Title

Laura-Normanby Catchment Management Strategy

Laura-Normanby Catchment Management Strategy

TitleLaura-Normanby Catchment Management Strategy
Publication TypeReport
Year of Publication2005
AuthorsHowley, CM, Stephan, K
Pagination89
Date Published11/2005
InstitutionHowley Environmental Consultants
CityCooktown, Queensland
Abstract

The Catchment of the Laura and Normanby Rivers covers approximately 1,517,300 hectares or 586,080 km2, spanning the central base of Cape York Peninsula. The Laura-Normanby Catchment area covers a vast and relatively undeveloped area encompassing extensive riverine and wetland systems, one of Queenland’s largest conservation areas (Lakefield National Park), numerous sacred aboriginal sites, good cattle country, and productive agricultural lands. The Laura-Normanby Catchment Management Strategy was initiated by the Laura-Normanby Catchment Management Group in 2002 utilising funding from the Department of the Environment, Natural Heritage Trust (NHT1). This Strategy documents the knowledge and concerns of the local landholders, resource managers and traditional owners who are most affected by Cape York management decisions. Stakeholder surveys were conducted to identify and prioritise issues and management actions required to address natural resource management in the Catchment. The top priority issues, according to the majority of surveyed stakeholders, are: water quality and quantity, weeds, conservation of biodiversity, grazing impacts and feral animals. Other priority issues identified included fire management, the preservation of Cultural Heritage, management of commercial and recreational fishing and the increasing tourist and recreational use of the Catchment.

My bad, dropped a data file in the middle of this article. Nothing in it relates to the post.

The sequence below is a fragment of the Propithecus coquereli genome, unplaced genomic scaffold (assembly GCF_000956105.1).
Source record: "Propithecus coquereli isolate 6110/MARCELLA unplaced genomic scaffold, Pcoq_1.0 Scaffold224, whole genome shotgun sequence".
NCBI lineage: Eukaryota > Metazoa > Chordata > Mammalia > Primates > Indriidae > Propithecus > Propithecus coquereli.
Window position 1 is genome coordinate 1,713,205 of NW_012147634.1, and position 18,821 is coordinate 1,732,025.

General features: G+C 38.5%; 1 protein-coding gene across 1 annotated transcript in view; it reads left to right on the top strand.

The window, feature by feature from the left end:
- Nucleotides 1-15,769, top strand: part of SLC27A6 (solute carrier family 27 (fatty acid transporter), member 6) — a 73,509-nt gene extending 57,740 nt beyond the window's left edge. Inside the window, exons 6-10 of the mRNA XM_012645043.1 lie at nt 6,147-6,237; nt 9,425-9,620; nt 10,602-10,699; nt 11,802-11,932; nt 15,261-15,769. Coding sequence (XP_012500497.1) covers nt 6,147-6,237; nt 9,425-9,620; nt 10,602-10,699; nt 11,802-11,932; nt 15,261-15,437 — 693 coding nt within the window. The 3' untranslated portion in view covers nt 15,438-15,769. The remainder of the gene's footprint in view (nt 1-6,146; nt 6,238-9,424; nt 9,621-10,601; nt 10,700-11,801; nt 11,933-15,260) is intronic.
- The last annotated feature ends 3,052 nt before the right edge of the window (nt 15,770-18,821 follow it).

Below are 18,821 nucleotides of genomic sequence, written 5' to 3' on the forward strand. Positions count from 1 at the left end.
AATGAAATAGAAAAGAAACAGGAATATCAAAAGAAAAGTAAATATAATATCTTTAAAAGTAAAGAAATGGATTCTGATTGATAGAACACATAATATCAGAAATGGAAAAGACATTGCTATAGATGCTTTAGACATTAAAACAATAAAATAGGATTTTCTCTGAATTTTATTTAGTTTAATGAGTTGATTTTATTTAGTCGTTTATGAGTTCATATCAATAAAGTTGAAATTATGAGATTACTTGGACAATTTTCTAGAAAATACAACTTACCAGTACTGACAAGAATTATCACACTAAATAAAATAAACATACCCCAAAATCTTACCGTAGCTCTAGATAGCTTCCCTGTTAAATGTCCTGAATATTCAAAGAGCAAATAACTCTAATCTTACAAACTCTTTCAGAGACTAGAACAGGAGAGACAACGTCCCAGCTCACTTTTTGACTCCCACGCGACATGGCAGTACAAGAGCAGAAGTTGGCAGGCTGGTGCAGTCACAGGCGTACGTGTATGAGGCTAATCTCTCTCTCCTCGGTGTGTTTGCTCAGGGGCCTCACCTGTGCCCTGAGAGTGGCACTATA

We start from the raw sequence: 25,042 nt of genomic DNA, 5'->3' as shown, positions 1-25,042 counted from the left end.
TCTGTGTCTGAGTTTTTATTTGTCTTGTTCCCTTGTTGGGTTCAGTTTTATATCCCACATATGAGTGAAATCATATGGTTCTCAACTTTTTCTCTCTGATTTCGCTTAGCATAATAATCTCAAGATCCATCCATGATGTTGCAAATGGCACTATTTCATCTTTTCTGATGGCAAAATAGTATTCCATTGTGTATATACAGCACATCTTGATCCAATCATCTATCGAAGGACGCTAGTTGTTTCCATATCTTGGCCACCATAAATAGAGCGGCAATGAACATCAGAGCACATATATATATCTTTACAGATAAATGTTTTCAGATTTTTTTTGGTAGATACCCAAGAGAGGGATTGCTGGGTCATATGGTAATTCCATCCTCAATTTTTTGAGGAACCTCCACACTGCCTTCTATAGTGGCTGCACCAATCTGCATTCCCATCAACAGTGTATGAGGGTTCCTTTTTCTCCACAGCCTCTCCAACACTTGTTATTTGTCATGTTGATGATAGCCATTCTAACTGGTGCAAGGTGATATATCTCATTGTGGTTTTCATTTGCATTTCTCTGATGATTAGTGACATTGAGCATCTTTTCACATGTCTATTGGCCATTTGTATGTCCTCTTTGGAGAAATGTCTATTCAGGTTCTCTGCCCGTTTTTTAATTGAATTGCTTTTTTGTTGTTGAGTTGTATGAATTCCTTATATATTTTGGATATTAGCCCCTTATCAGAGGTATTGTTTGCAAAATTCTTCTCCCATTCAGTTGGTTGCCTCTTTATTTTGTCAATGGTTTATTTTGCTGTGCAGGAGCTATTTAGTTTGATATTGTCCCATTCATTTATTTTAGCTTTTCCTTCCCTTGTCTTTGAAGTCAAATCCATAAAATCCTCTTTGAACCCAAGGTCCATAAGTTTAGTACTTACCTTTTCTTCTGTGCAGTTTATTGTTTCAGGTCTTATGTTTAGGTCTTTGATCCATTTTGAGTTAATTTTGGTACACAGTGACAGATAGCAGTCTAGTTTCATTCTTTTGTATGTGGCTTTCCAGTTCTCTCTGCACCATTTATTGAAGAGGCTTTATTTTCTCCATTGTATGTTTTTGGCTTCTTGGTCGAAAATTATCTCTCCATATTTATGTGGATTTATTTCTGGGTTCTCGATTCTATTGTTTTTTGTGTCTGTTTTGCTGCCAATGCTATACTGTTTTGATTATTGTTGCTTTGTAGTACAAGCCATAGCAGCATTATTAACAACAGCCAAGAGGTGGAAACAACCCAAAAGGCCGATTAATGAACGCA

Most members of the community would like to see more funding go towards the on-ground works that are needed for natural resource management. Support (financial and other) is needed to control weed infestations, to provide and maintain fencing along stream banks to keep out cattle and feral animals, to identify and protect critical habitat for the diverse range of aquatic and terrestrial fauna of the catchment area, to map groundwater resources for irrigation and stockwatering, and to coordinate burning regimes across the Catchment. Additional infrastructure is required to support the growing tourism and recreation industry and the use of proper engineering design and sediment controls must be enforced during any earthworks conducted in the highly erodible soils within the Catchment. The Laura-Normanby Catchment Management Strategy has identified these and other priority actions to which natural resource funding should now be directed.
Implementation of the Strategies identified in this Plan will require cooperation among the various segments of the Catchment community, including QPWS, traditional owners, graziers, the agricultural industry, and the Cook Shire Council. The knowledge of the local community will be critical to the identification of specific locations requiring action and government support and coordination will be necessary to see these actions through. By working together, members of the community can significantly contribute towards improving the productivity and sustainability of the various industries within the Catchment AND towards ensuring the protection of local natural resources.

URLhttp://www.capeyorkwaterquality.info/references/cywq-233
Laura-Normanby Catchment Management Strategy